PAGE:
Air India is seeking a partnership with Lufthansa Technik of Germany, a leading provider of aircraft maintenance and Air France-KLM’s engineering unit, to bid for AI Engineering Services Limited (AIESL).
Singapore Airlines, which owns 25.1% of Air India, will also participate in the consortium through its engineering arm, SIA Engineering Company Limited.
The MRO (maintenance, repair, and operations) company that primarily serves Air India’s fleet is AIESL, the former engineering arm of Air India that the government now owns. Its ownership is critical for Air India to ensure the smooth operation of its aircraft fleet.
Lufthansa Technik, in a talk with Air India
Lufthansa CEO Carsten Spohr met with top executives from Air India and Tata Sons several times in order to finalize the consortium and strengthen commercial ties with Air India.
According to a Lufthansa Technik spokesperson, the company is closely examining the privatization of AIESL in order to strengthen its presence in India.
“India is a highly dynamic growth market, and the extreme growth of air traffic will drive up demand for MRO services. We are already present and successful on the Indian subcontinent with our own facility for component services, and we are keeping a close eye on this development in order to participate even more strongly in this growing market,” she said.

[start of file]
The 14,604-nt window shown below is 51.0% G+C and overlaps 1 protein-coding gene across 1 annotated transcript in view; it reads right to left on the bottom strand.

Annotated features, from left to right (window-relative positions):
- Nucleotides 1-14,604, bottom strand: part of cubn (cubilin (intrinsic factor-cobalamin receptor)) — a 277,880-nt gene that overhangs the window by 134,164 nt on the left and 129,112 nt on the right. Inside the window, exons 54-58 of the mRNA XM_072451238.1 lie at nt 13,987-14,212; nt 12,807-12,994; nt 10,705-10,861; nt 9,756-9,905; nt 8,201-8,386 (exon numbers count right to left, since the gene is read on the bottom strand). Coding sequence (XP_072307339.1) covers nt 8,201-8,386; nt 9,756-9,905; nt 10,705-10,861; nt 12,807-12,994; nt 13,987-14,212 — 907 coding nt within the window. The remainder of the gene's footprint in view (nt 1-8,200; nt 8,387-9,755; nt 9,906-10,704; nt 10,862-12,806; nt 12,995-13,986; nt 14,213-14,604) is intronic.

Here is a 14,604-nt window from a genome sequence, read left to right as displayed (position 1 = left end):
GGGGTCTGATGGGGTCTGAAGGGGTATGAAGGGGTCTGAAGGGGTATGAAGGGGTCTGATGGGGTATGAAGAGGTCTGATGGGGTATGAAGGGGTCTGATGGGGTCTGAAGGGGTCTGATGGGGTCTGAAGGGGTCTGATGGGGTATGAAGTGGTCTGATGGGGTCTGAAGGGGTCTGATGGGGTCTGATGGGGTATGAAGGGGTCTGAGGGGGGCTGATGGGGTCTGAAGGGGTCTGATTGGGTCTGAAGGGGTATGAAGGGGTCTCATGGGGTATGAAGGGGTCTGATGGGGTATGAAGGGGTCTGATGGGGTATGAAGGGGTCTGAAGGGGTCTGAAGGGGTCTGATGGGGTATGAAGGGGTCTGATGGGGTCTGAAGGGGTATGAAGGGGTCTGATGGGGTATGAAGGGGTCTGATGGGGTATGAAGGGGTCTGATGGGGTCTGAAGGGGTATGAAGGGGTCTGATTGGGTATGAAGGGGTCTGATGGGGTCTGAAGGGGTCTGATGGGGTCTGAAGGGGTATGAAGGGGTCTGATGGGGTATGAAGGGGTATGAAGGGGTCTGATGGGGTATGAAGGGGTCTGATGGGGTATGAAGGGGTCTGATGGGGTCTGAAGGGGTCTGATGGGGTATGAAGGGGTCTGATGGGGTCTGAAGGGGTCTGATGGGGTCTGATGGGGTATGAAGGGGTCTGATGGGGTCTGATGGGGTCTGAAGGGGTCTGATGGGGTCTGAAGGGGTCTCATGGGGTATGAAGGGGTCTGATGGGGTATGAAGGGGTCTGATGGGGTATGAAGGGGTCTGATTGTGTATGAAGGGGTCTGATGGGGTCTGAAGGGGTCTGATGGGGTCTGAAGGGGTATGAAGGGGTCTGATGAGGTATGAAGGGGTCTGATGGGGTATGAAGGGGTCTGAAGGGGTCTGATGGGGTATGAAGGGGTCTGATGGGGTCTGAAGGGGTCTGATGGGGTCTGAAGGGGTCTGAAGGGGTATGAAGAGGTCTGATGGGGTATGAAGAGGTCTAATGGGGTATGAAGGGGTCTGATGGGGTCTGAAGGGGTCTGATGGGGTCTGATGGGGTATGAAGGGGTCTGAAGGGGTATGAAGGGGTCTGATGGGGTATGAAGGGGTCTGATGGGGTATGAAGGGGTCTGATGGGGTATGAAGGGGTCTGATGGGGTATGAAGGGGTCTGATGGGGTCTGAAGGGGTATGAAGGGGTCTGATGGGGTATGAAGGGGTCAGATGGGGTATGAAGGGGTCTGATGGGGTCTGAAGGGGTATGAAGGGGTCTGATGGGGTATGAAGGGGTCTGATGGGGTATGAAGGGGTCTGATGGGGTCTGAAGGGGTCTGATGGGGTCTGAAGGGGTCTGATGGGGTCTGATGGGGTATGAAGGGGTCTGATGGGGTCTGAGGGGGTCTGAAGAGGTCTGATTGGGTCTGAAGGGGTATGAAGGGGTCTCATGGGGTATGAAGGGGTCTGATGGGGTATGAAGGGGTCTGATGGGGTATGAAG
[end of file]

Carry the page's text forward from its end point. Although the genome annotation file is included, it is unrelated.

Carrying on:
Air France-KLM’s engineering
AIESL is one of the four former AI subsidiaries that will be privatized and are currently owned by the government.
According to government representatives, the Preliminary Information Memorandum (PIM) of the Air India Specific Alternative Mechanism (AISAM) is awaiting approval. Furthermore, from a group of senior ministers led by home minister Amit Shah.
After receiving approval, the government will release an EOI document to request bids from interested parties.
Last year, the Tata Group purchased Air India from the government. According to the terms of that agreement, the government retained ownership of Air India’s engineering and ground-handling units. Subsequently, forcing the Tata group to develop in-house engineering capabilities for the airline while also outsourcing work to AIESL.
According to Campbell Wilson, the exclusion of AIESL from Air India has created a difficult road ahead for maintaining and servicing the airline’s fleet.
“The loss of Air India’s engineering capabilities was one of the unfavorable surprises of privatization. AIESL will continue to offer services through the end of 2019. But given our expansion, what happens next deserves careful thought,” Wilson had said.
A three-year lock-in period exists as part of the share purchase agreement between Tata Sons and the government. Air India must continue doing business with the ground handling and engineering unit.
“AIESL currently handles 90% of our engineering work. Therefore, acquiring AIESL makes sense to expand the airline’s internal engineering capabilities,” an airline executive explained, adding that the company hasn’t decided on the consortium’s partners and organizational structure.
AIESL is India’s largest MRO provider, with an experienced workforce and six hangar facilities spread across the country. Furthermore, it handled 450 aircraft in FY2022 and earned Rs 840 crore.
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